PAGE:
Kenilworth Castle calls us back and we heed the call when a dear friend visits for a long weekend.
From the inner keep, you can get to the gardens through this doorway. Just take the stairs all the way through and you’ll find it. That’s what I told her.
This is the first thing she saw.
She walked to one end of the terrace to see what she could see from there.
As she crossed to the other side, she paused to take a look at Dudley’s Bears.
Then she turned to finish crossing the terrace and hesitated for a moment, wondering if this was what Elizabeth saw when Dudley brought her here.
As she went down the stairs she realised that her gaze was drawn always toward the marble statue at centre.
The aviary is empty today, as it’s too late in the season for many of the birds that live there during the summer months.
She had forgotten how lovey autumn berries can be.
The early Autumn garden is muted, like old tapestry colours. Still, the statue calls her on.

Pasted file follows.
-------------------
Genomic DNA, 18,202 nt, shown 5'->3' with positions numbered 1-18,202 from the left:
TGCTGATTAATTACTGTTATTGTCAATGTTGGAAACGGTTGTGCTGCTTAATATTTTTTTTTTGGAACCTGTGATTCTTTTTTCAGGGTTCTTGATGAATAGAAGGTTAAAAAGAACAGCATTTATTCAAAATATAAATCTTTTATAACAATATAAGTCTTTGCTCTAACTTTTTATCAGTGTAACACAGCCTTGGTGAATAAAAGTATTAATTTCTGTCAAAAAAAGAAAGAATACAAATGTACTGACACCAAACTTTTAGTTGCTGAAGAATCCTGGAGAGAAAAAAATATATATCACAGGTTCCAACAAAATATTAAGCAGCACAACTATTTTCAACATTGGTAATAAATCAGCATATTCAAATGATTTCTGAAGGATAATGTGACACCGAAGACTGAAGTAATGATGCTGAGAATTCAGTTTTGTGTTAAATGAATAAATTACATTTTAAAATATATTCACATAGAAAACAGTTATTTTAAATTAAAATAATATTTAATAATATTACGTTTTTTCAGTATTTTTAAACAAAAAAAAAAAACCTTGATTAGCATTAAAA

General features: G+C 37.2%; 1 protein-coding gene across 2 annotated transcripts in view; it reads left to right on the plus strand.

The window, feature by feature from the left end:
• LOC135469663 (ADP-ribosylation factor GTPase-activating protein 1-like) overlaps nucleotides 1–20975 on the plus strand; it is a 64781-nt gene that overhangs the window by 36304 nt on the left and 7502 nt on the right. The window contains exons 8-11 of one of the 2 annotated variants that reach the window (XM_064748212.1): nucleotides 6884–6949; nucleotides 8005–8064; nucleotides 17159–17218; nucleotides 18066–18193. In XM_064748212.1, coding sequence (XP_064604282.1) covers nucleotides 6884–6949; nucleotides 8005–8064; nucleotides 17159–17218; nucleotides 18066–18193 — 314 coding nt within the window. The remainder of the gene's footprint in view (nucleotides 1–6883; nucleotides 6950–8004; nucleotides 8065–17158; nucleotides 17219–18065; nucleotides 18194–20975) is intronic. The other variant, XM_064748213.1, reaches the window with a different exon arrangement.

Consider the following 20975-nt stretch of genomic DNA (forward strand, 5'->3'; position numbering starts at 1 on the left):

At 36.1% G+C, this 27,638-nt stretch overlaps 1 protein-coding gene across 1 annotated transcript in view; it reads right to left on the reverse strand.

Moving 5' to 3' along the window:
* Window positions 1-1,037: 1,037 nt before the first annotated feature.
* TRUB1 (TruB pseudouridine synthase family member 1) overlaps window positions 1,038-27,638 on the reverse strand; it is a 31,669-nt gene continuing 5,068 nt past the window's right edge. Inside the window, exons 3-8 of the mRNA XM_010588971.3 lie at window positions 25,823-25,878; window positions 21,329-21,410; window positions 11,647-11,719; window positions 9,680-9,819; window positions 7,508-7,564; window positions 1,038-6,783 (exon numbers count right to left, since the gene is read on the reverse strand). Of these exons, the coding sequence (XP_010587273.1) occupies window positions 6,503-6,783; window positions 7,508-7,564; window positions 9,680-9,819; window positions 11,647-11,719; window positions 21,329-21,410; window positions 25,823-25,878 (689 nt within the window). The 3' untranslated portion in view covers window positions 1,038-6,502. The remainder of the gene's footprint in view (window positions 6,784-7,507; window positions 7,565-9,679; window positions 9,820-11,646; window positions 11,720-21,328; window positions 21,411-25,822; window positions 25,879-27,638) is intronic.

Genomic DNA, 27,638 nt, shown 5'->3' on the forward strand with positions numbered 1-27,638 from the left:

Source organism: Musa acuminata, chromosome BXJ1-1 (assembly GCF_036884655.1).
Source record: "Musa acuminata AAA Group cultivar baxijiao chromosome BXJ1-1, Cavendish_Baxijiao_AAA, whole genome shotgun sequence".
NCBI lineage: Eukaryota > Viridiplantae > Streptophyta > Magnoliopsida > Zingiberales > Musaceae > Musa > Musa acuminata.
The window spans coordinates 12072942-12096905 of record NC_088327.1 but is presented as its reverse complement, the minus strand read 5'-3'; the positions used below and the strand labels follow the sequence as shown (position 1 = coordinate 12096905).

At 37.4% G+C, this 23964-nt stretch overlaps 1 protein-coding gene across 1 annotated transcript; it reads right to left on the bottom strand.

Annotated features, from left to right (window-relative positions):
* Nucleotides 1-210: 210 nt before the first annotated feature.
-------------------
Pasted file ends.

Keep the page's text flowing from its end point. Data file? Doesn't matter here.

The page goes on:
Although it’s empty, the shadows in the afternoon sun make the aviary magical.
Eyes caught in the late afternoon sun, she listens for a moment to the gentle trickle of water in the fountain.
Laughing as her cheek is tickled by spray, she looks up to follow its path.
She turns from the fountain that has called her and looks back to the entrance and Dudley’s bears.
Kenilworth is more than a castle, it is a labour of love. Dudley designed this garden for his love, Elizabeth I. It is full of symbols, joining them in this garden as they could never be joined in life.
We have seen this garden in May, and now in September. Next year, we’ve promised ourselves a visit in high summer to see it in its full glory.